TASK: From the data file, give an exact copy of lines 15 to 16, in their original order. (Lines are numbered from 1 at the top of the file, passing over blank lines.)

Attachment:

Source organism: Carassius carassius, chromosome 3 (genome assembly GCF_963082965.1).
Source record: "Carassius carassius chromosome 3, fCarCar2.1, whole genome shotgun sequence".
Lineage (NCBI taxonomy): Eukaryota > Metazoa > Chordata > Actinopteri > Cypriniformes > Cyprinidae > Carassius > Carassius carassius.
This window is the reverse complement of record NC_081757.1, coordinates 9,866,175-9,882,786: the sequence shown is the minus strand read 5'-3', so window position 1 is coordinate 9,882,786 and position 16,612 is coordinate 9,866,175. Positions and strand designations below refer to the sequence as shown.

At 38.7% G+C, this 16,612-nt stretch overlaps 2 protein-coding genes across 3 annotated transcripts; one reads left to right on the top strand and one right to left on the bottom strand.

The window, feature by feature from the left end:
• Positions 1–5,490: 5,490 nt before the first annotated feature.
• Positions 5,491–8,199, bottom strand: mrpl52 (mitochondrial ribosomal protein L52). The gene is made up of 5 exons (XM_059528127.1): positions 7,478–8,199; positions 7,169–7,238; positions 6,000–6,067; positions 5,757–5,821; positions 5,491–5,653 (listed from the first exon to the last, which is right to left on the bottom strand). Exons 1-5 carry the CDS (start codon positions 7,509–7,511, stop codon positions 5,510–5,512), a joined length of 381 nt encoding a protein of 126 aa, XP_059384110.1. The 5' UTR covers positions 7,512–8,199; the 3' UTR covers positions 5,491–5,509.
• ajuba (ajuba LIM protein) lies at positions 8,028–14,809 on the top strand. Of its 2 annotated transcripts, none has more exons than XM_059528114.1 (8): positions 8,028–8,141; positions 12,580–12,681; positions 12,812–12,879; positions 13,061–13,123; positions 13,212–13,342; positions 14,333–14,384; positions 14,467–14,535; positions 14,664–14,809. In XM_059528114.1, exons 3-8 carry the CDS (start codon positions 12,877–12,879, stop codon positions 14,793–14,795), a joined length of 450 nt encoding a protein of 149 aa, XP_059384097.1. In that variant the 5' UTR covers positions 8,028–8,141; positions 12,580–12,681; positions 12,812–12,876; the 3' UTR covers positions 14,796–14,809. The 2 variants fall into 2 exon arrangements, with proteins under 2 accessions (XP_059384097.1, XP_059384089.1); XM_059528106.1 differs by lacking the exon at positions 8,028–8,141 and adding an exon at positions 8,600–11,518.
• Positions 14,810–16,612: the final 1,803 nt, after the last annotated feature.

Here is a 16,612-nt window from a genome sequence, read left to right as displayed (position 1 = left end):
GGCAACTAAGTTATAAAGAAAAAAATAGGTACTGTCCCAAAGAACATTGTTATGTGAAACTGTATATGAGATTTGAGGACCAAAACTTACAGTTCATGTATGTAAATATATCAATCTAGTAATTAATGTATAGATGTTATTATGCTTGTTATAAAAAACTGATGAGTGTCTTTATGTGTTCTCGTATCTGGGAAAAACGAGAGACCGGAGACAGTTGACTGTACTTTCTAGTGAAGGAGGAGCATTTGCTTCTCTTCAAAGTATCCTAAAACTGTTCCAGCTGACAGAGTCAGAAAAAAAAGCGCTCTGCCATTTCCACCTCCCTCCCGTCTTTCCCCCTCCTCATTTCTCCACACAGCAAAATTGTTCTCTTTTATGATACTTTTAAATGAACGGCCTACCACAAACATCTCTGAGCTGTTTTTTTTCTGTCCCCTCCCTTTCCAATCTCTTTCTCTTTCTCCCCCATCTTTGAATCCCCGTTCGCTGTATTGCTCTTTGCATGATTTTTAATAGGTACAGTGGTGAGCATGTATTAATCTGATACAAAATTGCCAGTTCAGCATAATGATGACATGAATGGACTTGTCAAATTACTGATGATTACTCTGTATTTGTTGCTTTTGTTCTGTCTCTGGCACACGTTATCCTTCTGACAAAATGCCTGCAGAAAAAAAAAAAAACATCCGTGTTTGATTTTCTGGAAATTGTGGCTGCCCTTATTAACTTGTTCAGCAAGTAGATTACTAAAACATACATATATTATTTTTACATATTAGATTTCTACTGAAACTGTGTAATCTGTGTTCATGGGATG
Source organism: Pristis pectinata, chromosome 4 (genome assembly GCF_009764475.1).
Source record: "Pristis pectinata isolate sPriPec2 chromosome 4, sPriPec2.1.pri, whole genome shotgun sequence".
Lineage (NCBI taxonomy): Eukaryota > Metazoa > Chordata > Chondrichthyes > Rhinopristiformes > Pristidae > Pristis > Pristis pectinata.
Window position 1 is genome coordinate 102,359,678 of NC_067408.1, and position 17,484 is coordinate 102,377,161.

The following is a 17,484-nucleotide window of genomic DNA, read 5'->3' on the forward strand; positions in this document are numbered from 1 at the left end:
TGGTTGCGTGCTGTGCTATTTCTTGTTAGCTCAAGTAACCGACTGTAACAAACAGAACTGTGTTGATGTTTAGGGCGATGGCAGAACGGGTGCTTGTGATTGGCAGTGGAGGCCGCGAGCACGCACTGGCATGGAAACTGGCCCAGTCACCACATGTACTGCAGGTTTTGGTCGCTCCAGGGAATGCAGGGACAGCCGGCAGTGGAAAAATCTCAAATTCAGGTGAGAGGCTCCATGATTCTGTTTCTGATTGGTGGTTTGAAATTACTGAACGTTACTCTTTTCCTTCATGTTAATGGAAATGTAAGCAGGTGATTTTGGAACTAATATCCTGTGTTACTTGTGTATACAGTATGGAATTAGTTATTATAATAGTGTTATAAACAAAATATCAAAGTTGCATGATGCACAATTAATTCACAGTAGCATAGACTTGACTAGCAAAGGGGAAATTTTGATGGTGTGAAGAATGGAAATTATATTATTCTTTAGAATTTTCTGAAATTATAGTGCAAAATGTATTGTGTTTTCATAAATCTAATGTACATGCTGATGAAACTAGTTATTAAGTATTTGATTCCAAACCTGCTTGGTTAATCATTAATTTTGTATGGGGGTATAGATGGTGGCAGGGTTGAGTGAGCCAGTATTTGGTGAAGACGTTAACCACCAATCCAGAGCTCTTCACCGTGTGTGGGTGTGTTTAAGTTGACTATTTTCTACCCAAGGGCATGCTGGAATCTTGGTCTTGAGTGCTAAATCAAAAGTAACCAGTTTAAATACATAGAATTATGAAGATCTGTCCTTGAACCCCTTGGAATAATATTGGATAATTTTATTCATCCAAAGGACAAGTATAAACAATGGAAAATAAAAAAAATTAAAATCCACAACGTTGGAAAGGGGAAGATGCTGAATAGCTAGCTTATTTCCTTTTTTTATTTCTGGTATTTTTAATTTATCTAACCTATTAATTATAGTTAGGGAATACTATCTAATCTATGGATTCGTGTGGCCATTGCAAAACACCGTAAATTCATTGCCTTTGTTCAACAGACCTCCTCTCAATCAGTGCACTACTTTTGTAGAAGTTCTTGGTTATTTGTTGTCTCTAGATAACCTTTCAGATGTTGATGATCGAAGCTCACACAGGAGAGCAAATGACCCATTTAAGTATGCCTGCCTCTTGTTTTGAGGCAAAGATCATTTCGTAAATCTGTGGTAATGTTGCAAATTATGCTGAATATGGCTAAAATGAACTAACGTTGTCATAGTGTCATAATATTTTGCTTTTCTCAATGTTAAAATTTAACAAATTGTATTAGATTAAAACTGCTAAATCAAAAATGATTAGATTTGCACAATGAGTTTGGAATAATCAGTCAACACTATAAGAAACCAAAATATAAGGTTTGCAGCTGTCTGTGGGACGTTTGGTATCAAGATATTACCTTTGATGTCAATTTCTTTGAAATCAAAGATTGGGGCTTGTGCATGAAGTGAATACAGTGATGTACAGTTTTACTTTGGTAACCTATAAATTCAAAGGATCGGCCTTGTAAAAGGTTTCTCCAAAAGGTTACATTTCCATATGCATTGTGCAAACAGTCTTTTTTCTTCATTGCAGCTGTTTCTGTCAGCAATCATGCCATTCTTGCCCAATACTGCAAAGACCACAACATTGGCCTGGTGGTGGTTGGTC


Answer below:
Lineage (NCBI taxonomy): Eukaryota > Metazoa > Chordata > Chondrichthyes > Rhinopristiformes > Pristidae > Pristis > Pristis pectinata.
Window position 1 is genome coordinate 102,359,678 of NC_067408.1, and position 17,484 is coordinate 102,377,161.